Well, well! Tommy, Tommy! Climb right up in the big brown chair!
When I was little, that's how my annual eye exam always began, with a loud, friendly greeting from Dr. Claude Trapp, all 6-feet-4 of him.
I knew he would put those awful drops in my eyes. But before things went blurry, his dimly lit office was a sight to behold: fine furniture and Asian art everywhere.
Even as a child, I sensed that Dr. Trapp was one of Lexington's great characters. I didn't know the half of it.
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Trapp, a longtime Lexington ophthalmologist, died Sunday at 87 after a long illness. When I called his brother, David, it didn't take long for him to begin chuckling at the memories.
"He was a character," Trapp said. "He was a real renaissance person, outgoing and interested in just about anything anybody could mention. And one of his favorite pastimes was giving unusual and riotous parties."
Claude Wilkes Trapp Jr. was born Sept. 13, 1922, to an old and prominent Kentucky family. He was Phi Beta Kappa at the University of the South in Sewanee, Tenn., and graduated from Cornell University Medical College in 1950.
It was at Cornell that he met his wife, Dr. Joan "Jody" Rider Trapp, a Brooklyn, N.Y., native who was a Lexington pediatrician for 45 years before her death in 2007.
Trapp was honored in 1987 with a Brotherhood Award by the National Conference of Christians and Jews. It recognized his 26 years of providing free treatment to poor people through the Lions Clubs of Central Kentucky.
A fixture in Lexington society, Trapp was best known for his non-medical passions: photography, art, astronomy, literature, rare books, classic cars, historic architecture — and fun.
As a Naval officer during World War II, Trapp served on the aircraft carrier USS Saratoga and as an aide to Gen. Chiang Kai-shek, China's pre-communist ruler. While in China, Trapp became fascinated by jade and, over the years, he assembled an impressive collection.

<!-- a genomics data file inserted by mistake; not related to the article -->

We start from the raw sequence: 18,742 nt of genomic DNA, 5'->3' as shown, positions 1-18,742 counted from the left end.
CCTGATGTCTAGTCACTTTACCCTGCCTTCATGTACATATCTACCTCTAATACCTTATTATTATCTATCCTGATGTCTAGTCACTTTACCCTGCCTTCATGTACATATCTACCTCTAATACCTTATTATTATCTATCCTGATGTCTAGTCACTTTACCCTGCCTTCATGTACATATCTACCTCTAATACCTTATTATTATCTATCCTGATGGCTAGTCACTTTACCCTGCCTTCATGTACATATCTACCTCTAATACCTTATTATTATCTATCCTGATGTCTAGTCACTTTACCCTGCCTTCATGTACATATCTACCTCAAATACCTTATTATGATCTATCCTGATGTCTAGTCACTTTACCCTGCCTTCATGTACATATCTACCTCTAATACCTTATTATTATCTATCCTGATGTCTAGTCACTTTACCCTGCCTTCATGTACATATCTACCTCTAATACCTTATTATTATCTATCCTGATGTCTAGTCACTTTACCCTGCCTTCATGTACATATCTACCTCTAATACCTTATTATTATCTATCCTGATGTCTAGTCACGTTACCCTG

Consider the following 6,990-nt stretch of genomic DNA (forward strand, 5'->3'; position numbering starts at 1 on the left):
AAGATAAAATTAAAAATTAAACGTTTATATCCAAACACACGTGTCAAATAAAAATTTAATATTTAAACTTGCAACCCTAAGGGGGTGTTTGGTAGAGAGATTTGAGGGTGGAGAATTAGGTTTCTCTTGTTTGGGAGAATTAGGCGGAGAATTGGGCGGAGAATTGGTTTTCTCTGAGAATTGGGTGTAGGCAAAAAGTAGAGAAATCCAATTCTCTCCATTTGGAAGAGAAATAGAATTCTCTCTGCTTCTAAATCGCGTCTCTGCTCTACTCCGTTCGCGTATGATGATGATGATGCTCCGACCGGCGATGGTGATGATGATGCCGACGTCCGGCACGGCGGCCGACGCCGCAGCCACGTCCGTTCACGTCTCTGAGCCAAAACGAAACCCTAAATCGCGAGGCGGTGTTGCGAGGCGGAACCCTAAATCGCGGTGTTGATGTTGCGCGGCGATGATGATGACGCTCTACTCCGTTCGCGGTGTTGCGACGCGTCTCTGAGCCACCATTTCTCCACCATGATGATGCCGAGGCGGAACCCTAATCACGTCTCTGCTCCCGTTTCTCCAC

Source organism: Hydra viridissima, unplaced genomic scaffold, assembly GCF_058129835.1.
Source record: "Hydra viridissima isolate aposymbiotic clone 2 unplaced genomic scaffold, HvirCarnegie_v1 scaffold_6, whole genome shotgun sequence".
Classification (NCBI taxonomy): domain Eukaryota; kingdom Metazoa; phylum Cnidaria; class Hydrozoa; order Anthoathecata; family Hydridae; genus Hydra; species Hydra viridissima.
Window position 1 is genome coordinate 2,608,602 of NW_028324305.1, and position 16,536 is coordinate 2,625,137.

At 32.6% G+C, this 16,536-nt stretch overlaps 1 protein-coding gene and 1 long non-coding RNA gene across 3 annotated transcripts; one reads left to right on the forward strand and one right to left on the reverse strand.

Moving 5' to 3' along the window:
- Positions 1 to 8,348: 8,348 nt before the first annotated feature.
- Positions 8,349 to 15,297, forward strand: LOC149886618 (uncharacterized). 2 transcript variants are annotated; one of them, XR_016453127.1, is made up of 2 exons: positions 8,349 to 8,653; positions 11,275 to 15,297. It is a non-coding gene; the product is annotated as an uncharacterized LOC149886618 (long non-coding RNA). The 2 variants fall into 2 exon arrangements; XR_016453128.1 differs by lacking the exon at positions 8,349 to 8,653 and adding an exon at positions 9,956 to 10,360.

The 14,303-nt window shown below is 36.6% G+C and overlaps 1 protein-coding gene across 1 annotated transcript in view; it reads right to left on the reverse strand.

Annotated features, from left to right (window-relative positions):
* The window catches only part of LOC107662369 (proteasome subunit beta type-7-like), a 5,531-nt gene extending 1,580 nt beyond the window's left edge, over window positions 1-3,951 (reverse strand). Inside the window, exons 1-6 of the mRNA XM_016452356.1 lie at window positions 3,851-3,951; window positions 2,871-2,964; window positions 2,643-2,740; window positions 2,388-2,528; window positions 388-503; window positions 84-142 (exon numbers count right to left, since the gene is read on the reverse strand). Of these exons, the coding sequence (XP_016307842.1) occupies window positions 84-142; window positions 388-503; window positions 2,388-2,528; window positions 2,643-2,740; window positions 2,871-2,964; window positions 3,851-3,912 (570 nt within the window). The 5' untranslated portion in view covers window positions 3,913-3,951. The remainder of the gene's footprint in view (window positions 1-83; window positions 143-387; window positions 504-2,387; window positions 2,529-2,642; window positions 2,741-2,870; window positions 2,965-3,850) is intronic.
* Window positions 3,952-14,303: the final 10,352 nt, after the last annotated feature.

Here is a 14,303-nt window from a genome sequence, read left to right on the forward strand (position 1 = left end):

Trapp had more than 50 pieces of carved Jade, some more than 3,500 years old. It was exhibited locally and at museums across the country. As his health declined in recent years, he sold the collection, his brother said.
Trapp and his wife restored a circa 1816 home on Gratz Park next door to Vice Mayor Jim Gray. "He was a great neighbor, an uplifting spirit, a real character," Gray said. "Every time I saw him, he would greet me with, 'Cheers, Cheers!' "
Trapp was involved with Good Shepherd Episcopal Church, the Headley Whitney Museum, the Iroquois Hunt Club, the Lexington Cricket Club, the Lexington Medical Society and the UK Art Museum, among others. His booming voice earned him several appearances as master of ceremonies for the Blue Grass Charity Ball.
The Trapps loved exotic travel. He once leased a helicopter for a year as a gift to his wife so she could go anywhere on short notice.
Trapp's lavish, themed parties were legendary. They included a Roman toga party and a black-tie James Bond 007 affair that filled the then-new Radisson Hotel, now the Lexington Hilton.
His brother remembers when a famous New York restaurant closed for a time and Trapp rented all of its furnishings and had them shipped to Lexington as party props. "The whole thing was unbelievable," he said.
"They knew how to have a good time," said Trapp's nephew, David Trapp II, a Lexington aviation executive. "He did a lot of crazy, cool things. There are not many guys like him left anymore. He was one of a kind."